Researchers found 14,400-year-old charred bread in northeastern Jordan
For a long time, people believed that the advent of breadmaking was during the late neolithic period, around the same time that people began farming, just over 10,000 years ago. This would make sense, right? People would grow grains they'd domesticated, harvest them, and try to make something from them with fire. But a study published yesterday in Proceedings of the National Academy of Sciences has found evidence that people were baking bread 14,400 years ago, before—as far as we know—agriculture existed.
The team of researchers from the University of Copenhagen, University College London, and University of Cambridge made their discovery on an archaelogical dig in northeastern Jordan. "The discovery of charred food remains has allowed for the reconstruction of the chaîne opératoire for the early production of bread-like products," they wrote in their paper. Essentially, it seems that the Natufian hunter-gathers who lived in the area used the ancient, wild versions of grains, like wild einkorn, and starchy root vegetables, like club-rush tubers, to create a kind of flatbread.
The Natufian people are notable because, unlike many cultures at the time, they were sedentary, not nomadic. This provided a rich area for archaelogical exploration: The researchers were able to examine charred foodstuffs left in constructed fireplaces, along with tools used for grinding and pounding. It's thought that they were able to grind cereals into a consistency very similar to modern flours.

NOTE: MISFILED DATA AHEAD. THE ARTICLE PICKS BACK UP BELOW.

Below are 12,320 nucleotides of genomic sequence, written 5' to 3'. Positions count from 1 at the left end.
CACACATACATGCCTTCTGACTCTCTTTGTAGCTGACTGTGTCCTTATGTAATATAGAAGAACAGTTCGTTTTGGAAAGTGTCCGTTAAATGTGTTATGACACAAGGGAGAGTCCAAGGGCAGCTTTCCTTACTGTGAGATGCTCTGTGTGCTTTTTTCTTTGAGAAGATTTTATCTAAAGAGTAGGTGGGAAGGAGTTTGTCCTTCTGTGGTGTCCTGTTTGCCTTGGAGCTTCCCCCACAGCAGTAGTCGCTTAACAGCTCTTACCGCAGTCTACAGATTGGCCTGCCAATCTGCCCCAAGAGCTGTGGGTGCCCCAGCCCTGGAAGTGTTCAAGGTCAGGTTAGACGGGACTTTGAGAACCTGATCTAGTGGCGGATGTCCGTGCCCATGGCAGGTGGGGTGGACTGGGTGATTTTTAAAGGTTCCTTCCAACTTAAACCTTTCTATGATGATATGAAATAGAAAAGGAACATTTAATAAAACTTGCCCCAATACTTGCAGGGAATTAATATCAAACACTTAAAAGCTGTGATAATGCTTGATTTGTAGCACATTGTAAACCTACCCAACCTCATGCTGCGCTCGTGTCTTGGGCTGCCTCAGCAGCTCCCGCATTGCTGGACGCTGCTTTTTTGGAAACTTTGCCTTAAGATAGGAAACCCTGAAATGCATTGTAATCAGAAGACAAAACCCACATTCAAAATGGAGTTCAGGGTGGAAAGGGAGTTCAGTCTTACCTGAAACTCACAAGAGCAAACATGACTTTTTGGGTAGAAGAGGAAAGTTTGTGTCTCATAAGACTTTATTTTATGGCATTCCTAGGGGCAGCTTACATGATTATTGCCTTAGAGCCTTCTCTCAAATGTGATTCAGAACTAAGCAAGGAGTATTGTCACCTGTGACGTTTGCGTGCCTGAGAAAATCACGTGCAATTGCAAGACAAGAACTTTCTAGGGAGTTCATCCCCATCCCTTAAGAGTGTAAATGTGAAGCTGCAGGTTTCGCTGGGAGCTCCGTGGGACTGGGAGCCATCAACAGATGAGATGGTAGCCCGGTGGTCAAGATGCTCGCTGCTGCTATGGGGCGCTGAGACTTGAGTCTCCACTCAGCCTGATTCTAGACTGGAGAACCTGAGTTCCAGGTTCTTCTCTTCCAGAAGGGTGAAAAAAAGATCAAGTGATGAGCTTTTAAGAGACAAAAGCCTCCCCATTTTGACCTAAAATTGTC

There are a few reasons that the inhabitants of the archaeological site may have baked bread. First, baking can make some of the raw componants of bread more easily digestible and palatable. Secondly, researchers believe that they could have baked bread right before abandoning the site, which would suggest that they were stocking up on "light, nutritional, and easily transportable foodstuff" that could be stored for a significant amount of time. Thirdly, due to the intensive nature of the breadmaking process, bread could have been a special treat, saved for feast days or hosting important guests.
Now that it's been established that breadmaking has been around for far longer than we previously thought, the researchers say there are two important things left to discover. First, according to researcher Dr. Amaia Arranz Otaegui, they will "evaluate if the production and consumption of bread influenced the emergence of plant cultivation and domestication at all." And then they will, according to researcher Professor Tobias Richter, "Try and reproduce this bread experimentally and see what it tastes like."